This week, we are introducing one of our interns in the political department at the German Embassy. Our Q&A with Julian sheds light on his experience as a German in the US – and the Embassy!Name: Julian Glitsch
Where you’re from: Berlin
Where and what you’re studying: I study political science at the Franco-German Campus of Sciences Po in Nancy, France. It’s a French-German-English trilingual studies program with students from all over Europe and the world.
What is one project or activity you enjoyed at the Embassy?
Probably the most memorable experience was helping to prepare the arrival of Chancellor Merkel at her hotel in Georgetown during her Washington visit in April – not just because I got to see the Chancellor up close, but also because it impressed upon me on just how many small organizational details a successful diplomatic visit hinges. It was a great “look behind the curtain”.
What do you think is one of Germany’s main foreign policy challenges and what should Germany do about it?
Germany needs to become more conscious of how much our security and prosperity depends on Europe and on the transatlantic alliance. Shoring up the EU and maintaining our bond with the US will require Germany to go out of its comfort zone, show more leadership than we are historically used to and in some instances make painful sacrifices.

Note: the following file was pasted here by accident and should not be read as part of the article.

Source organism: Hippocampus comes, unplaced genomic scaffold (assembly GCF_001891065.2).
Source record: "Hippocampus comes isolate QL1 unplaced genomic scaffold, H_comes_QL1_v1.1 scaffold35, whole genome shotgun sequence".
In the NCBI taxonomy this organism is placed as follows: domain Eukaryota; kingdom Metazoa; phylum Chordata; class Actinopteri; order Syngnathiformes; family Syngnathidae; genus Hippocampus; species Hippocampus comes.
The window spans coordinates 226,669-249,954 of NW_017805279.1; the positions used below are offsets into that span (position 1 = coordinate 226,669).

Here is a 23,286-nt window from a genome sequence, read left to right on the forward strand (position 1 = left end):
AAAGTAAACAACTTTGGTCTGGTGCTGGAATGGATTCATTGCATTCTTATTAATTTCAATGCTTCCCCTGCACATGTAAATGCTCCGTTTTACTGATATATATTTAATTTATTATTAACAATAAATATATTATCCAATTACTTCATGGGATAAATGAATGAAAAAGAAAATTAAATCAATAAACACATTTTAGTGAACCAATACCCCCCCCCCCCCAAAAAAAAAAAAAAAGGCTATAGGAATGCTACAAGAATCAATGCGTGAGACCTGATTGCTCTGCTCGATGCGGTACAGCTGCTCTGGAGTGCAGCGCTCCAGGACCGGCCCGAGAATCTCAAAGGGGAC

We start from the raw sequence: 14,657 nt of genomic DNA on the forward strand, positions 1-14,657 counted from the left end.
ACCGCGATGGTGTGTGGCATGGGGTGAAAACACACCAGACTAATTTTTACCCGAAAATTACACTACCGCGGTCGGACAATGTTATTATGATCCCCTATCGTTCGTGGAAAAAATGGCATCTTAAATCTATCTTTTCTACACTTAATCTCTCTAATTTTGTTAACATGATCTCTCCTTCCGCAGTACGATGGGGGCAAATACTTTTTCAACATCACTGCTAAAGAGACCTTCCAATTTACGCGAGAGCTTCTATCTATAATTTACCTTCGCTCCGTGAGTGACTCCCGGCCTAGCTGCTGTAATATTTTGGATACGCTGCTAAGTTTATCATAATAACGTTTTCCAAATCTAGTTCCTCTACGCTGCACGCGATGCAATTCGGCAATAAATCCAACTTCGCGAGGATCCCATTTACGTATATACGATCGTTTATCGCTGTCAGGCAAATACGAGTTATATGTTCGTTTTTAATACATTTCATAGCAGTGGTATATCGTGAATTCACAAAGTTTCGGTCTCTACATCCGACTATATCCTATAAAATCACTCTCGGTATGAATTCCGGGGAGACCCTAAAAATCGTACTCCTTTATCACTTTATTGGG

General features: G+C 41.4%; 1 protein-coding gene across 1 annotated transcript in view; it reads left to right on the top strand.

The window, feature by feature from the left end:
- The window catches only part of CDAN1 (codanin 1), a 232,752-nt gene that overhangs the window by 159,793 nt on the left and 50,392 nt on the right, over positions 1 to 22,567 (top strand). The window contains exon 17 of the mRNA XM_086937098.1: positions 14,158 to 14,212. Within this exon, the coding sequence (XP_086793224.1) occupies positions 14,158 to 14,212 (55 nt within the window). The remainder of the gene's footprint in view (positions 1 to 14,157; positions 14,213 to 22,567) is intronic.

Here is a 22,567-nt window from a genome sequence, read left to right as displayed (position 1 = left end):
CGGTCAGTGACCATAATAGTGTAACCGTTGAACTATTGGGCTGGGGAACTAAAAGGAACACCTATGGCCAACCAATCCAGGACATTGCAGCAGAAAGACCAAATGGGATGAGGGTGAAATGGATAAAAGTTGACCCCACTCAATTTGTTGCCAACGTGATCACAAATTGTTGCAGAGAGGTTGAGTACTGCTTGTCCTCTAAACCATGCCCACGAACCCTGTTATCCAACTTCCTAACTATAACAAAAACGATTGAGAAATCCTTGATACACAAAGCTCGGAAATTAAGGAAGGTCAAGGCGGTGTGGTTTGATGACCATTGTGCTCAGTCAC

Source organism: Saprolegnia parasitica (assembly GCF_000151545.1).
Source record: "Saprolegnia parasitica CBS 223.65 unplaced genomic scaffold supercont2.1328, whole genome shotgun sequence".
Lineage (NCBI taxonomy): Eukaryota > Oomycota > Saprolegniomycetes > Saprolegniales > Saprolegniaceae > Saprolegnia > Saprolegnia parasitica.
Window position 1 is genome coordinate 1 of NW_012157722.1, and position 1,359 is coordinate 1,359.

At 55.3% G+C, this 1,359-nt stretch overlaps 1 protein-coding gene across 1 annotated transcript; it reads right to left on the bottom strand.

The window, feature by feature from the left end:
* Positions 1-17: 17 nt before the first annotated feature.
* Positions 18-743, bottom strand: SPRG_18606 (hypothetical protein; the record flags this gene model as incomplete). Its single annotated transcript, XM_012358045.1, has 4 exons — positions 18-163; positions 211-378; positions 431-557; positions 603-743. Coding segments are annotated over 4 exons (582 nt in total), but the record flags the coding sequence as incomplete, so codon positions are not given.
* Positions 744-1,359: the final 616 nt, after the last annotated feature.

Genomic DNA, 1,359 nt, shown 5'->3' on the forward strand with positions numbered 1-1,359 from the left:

What are some cultural impressions you gained of the United States?
Wherever I went, I always found Americans to be incredibly friendly, gracious and curious. Being from a country where communication tends to be rather direct, even blunt, this was a very pleasant and refreshing experience, but at times also a little disorientating. Compared with Germans, it can be harder to tell whether an American genuinely likes you and is interested in what you have to say or if they are just being polite.
What has been your biggest surprise with regard to living in Washington?
I was surprised by how small Washington feels compared to other major capitals I’ve visited. So many important and exciting things are happening here all the time, and yet they all seem to be going on within walking distance (or a 10 minute Uber drive) of each other.
What do you miss about Germany?
Besides my family and friends, I’d have to say the food. As much as I enjoyed trying out everything from apple fritters to sweet potato pie to every craft burger restaurant I could find, in the end there’s nothing quite like fresh Graubrot with Kartoffelwurst.
What has been your biggest lesson learned during your internship?
I realized more than ever before that the world of international politics moves at break-neck speed. I try to follow global events as closely as possible, but it’s a whole different matter when you work in a place that actually has to react to them.
What has been your biggest challenge living here?
Money – life in Washington is pretty expensive even compared to the pricier European cities I’ve spent time in, like London or Paris.
Where do you plan to go or what do you plan to do after your internship?
For now I’m looking forward to heading back to Europe and beginning my Master’s studies in international relations in Paris this fall. But America has definitely left a wonderful and lasting impression on me. If I get the chance, I would love to live and work here someday.